To stay informed, bookmark your library’s website, sign up for any free newsletters or e-blasts they offer, and follow the library on social media. BONUS TIP: If you live in or near a large city like Dallas, Houston, Austin, etc., try to make at least one trip to the city’s university library or the main branch/downtown public library. These locations frequently have archives and special collections that the whole family can enjoy, especially if you’re working on a special project (see Tip Number Nine).
Seven: Host an “Art and Music Week.” Pick up a few supplies from the dollar store, Wal-Mart or Michael’s, then set up an art station and challenge your kids to paint, draw, collage, or sculpt something to “unveil” by the week’s end. Add an extra layer of creativity by having your kids select a complementary music genre (jazz, classical, old-school 80s, etc.) to soundtrack their work on their masterpieces. You can keep up enthusiasm for the project by offering fun facts about your kids’ chosen art medium or musical genre at the breakfast or dinner table each day.
Eight: Volunteer: Volunteering is an opportunity for your kids to open their minds to the needs of the community and discover the unparalleled satisfaction that comes from sacrificing to help others. Your child’s volunteer experience can be as simple as purchasing and collecting “wish list” items for the local homeless shelter to a one-time or regular gig where he or she is expected to show up somewhere and provide a service. Your local government websites, churches, and non-profit resource organizations (like United Way) can provide ideas and inspiration regarding charitable groups that might need your help.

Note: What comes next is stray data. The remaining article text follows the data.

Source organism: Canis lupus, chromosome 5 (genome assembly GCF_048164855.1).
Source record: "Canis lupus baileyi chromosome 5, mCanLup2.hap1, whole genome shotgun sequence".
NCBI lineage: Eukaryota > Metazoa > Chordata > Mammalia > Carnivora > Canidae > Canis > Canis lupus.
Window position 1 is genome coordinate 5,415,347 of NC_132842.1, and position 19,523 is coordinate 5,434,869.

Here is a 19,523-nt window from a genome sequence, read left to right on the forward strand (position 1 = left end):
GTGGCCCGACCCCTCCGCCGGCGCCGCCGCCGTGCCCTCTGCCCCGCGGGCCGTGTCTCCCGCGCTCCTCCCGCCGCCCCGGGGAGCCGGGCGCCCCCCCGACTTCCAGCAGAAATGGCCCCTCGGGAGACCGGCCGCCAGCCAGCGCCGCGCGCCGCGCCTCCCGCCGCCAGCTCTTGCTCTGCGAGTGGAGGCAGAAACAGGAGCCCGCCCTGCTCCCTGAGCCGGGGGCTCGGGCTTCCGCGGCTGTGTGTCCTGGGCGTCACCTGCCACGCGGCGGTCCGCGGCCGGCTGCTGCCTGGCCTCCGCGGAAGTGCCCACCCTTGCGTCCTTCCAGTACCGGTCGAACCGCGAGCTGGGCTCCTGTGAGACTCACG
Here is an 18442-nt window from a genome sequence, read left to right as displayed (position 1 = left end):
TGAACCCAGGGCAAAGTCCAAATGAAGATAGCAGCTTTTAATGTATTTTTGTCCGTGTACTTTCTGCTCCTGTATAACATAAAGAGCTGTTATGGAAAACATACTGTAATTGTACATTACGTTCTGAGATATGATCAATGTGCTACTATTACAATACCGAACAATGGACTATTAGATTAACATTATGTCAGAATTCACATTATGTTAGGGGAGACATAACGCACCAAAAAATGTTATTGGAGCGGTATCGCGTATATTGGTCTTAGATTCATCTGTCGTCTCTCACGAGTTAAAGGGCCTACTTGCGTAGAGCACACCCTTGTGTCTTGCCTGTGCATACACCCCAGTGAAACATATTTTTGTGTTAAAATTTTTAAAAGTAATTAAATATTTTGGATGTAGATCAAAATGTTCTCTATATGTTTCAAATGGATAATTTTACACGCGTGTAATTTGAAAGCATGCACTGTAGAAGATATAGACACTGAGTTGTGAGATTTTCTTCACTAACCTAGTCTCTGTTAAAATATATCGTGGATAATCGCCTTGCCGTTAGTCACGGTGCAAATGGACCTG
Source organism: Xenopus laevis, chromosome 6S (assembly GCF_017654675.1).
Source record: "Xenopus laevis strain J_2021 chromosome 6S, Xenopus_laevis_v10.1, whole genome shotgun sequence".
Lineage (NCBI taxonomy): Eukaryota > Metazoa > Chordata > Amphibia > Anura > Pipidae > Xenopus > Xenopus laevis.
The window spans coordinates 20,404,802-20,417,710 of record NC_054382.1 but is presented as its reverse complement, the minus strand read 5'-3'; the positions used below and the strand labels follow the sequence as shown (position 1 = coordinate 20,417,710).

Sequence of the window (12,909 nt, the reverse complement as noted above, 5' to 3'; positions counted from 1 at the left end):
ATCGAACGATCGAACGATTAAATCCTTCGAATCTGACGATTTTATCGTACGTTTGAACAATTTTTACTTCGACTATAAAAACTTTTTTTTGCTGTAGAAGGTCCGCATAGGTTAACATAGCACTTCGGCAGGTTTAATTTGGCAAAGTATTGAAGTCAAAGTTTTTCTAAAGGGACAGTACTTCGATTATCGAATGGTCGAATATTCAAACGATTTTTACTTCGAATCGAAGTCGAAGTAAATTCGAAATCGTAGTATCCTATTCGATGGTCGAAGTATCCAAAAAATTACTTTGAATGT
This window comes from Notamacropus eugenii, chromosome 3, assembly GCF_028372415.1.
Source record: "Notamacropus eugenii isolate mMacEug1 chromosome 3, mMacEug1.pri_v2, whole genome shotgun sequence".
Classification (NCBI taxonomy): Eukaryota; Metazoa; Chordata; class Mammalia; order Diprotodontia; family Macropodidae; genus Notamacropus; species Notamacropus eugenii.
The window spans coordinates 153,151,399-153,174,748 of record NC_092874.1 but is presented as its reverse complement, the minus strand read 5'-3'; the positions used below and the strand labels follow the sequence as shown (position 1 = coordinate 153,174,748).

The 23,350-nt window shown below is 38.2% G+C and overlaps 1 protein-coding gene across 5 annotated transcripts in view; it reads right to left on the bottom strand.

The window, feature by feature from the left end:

Nine: Complete a special project. Yet another activity that can be pulled off individually or as a family, special projects can last a day, a week, or the entire summer, and cover anything from re-organizing the kitchen pantry to researching a family tree to coming up with great ideas for Grandma and Grandpa’s 50th wedding anniversary.
Ten: Become an explorer in your own city. Research and explore your town’s historical sites, visit an ethnic restaurant that’s new-to-you, investigate new neighborhoods, and go for a nature hike in that park you’ve been meaning to investigate. When you’re finished with your own backyard, hit the road and check out any of the hundreds of interesting destinations right here in Texas.
Lastly: Don’t forget to rest! A student who is happy and healthy is more likely to learn than one who isn’t, so take advantage of the summer vacation to sleep in once in a while, make a late night ice cream run, lay on the couch with a good book, and just chill.
ABOUT THE AUTHOR:
Dr. Kaye Rogers received her Ph.D. in Educational Administration with a minor in Statistics from the University of North Texas. She earned her Master’s degree in Educational Leadership from Tarleton State University. A life-long Texan, she has taught math and science in public schools and also in Spain. She has worked in public education for over 18 years, where she is committed to innovation and choice for families. She has opened three choice schools and is currently the Director of Virtual Learning at Grapevine-Colleyville ISD, where she oversees their state-wide virtual school and blended schools program.
Learn more about iUniversity Prep and see if online learning is right for your child. Check us out at www.iuniversityprep.org or give us a call at 817-305-4895.